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Buying a holiday let: What you need to know



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Sponsored feature | Rachel Sackel, Mortgage Advice Bureau

A holiday villa
A holiday villa

With the boom in staycations in the last couple of years are you thinking of buying a holiday let to rent out?

It could be a real money-spinner but there are some things you’ll need to consider. That’s why we’ve put this guide together to explain what you need to know.

What’s the difference between holiday lets and a normal rental property?

Well, there are a few differences. Firstly, holiday lets are classed as businesses not investments and this means they’re subject to different tax than if you rent out the property to tenants for the long term. Also, because holiday lets tend to be seasonal, lenders generally see these properties as higher risk than if you’re letting out to tenants. So when you're buying a holiday let, mortgage lenders will usually ask for a deposit of at least 25 per cent. Plus they’ll often want to see proof of your income to ensure you’ll be able to make the repayments if the rental income isn’t enough.

What other costs come with buying a holiday let?

Before you go hunting for your perfect property to buy as a holiday let, it’s a good idea to think about the extra costs and responsibilities you’ll be taking on.

  • Just like when you buy a standard rental property, when you buy a holiday let you’ll become a landlord. So you’ll be responsible for things like carrying out safety checks such as fire safety, gas, and electrics.
  • You’ll need to furnish your holiday let.
  • Plus you’ll need to keep the garden clean, redecorate when necessary and make sure any broken or chipped crockery is replaced.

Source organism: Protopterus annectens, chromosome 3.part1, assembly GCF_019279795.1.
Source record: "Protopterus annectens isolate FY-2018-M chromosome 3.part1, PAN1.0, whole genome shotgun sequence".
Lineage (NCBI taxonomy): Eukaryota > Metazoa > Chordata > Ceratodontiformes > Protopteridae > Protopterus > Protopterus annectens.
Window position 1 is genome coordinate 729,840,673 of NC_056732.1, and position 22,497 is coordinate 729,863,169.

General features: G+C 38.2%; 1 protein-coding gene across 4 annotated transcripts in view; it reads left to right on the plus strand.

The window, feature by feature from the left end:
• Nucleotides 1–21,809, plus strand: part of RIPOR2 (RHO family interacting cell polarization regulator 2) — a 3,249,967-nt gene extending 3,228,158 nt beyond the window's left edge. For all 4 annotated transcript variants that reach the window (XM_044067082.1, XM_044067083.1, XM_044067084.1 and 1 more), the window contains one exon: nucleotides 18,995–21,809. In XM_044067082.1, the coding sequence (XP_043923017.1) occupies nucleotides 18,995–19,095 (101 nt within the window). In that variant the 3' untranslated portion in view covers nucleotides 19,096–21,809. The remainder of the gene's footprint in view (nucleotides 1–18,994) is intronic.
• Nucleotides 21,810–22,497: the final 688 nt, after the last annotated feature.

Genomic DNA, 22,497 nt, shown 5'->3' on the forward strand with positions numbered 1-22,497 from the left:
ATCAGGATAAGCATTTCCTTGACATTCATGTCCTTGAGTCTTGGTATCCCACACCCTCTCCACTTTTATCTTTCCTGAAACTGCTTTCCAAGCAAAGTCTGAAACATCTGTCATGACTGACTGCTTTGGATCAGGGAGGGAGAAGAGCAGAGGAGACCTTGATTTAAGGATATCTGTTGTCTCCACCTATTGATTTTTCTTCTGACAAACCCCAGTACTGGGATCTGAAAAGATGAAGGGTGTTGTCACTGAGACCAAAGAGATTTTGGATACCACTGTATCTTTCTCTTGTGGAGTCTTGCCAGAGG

So make sure you add up all the big and small costs when you’re working out what you can afford to buy.

How can I make the most of my holiday let?

With UK holidays so popular at the moment you’ll find holiday lets are getting competitive. So you’ll want to make sure yours stands out from the crowd.

  • Location, location, location: Buying a property in a desirable holiday location like a seaside resort or an idyllic spot in the countryside and you’ll be more likely to attract people to stay.
  • Make the right impression: Having décor that is comfy and stylish too can make the difference between someone choosing your property and another.
  • Think about your marketing: You’ll also want to think about how you’re going to get the word out about your holiday let. Having professional photographs, investing in a website and advertising it could all make a difference, but they come with costs so bear that in mind.

Buying a holiday let: How do I get started with holiday let mortgages?

Whether you’re in the early stages of considering buying a holiday let or you’ve found the perfect place and you’re looking for holiday let mortgages we’re here to help. So call us today on 07375 886347 or click here to arrange a call back.

[Read more from Rachel: The benefits of remortgaging: Can you save money?]

There is no guarantee that it will be possible to arrange continuous letting of the property, nor that rental income will be sufficient to meet the cost of the mortgage.

Your property may be repossessed if you do not keep up repayments on your mortgage.

There may be a fee for mortgage advice. The actual amount you pay will depend upon your circumstances, but a typical fee is up to 1 per cent of the amount borrowed.



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